Prior to the tournament, most pundits were confident that one or both of the hosts would be playing in the final game in Melbourne with possibly two other teams vying for the top spots. At the final hurdle, however, there was only one team that stood head and shoulders above all others to claim a well-deserved 5th World Champion title. South Africa, New Zealand, and even India fought bravely in the closing rounds and displayed moments and even periods of individual brilliance, but they ultimately lacked the completeness of the Australian setup. Limited-overs cricket is an unpredictable game, but no other country has been able to replicate the success of the Australians in this form of the game. And whilst Australia can rightly claim the cup as the best-performing side in the world based on “what” they achieved, the New Zealand team was unanimously applauded for “how” they played the game. From inspirational and exemplary captaincy to the strength and character of players who carried with honour and pride the hope of a tiny nation and the respect of the entire world to their on-field interactions with other teams, this team showed true class. They managed to deliver what all good leaders and organisations aspire to: the right balance of results and culture.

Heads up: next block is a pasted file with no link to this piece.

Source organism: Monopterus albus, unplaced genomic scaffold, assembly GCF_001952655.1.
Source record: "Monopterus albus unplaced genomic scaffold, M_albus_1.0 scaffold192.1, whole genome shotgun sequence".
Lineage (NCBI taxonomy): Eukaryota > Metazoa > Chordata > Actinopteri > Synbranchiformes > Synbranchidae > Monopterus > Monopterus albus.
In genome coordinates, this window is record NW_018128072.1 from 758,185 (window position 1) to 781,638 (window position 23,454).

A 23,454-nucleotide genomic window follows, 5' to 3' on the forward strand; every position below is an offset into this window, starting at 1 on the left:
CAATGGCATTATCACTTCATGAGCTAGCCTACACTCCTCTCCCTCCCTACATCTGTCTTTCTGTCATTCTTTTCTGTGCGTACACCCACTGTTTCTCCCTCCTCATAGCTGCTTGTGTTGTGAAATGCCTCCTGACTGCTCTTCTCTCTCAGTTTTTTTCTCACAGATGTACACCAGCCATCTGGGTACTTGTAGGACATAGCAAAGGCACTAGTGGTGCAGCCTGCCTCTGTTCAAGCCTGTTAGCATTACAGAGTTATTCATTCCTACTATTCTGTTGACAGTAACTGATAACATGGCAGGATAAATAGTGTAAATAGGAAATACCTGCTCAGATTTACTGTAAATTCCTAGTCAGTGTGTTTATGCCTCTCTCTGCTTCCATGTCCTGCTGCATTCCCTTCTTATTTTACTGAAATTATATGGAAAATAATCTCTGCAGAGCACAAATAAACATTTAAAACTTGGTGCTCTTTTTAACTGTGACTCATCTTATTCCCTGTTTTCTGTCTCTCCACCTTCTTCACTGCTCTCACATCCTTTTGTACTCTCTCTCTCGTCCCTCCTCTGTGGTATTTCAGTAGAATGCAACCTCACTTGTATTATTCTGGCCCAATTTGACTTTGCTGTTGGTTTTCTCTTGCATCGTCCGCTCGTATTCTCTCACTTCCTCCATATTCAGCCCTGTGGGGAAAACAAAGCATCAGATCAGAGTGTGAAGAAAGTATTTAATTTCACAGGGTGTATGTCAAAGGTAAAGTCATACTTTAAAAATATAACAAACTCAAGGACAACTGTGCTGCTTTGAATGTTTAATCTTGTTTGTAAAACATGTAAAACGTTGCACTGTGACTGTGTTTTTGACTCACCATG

It takes a village…

Australia played a series that harnessed the skills, experiences, and support of a highly professional organisation and system that went far beyond the small group of players who took to the field at the Melbourne Cricket Ground. They had good leaders and great individual performances, but there is so much more to this team than a bunch of highly talented cricketers. This result was the work of a finely tuned “system” that has produced a winning result more often than any other country in the history of the game. The captains and players have changed over the years, yet the team continues to achieve greatness. They have learned how to create an environment in which the teams and individuals have developed the confidence and freedom to demonstrate the best they have to offer.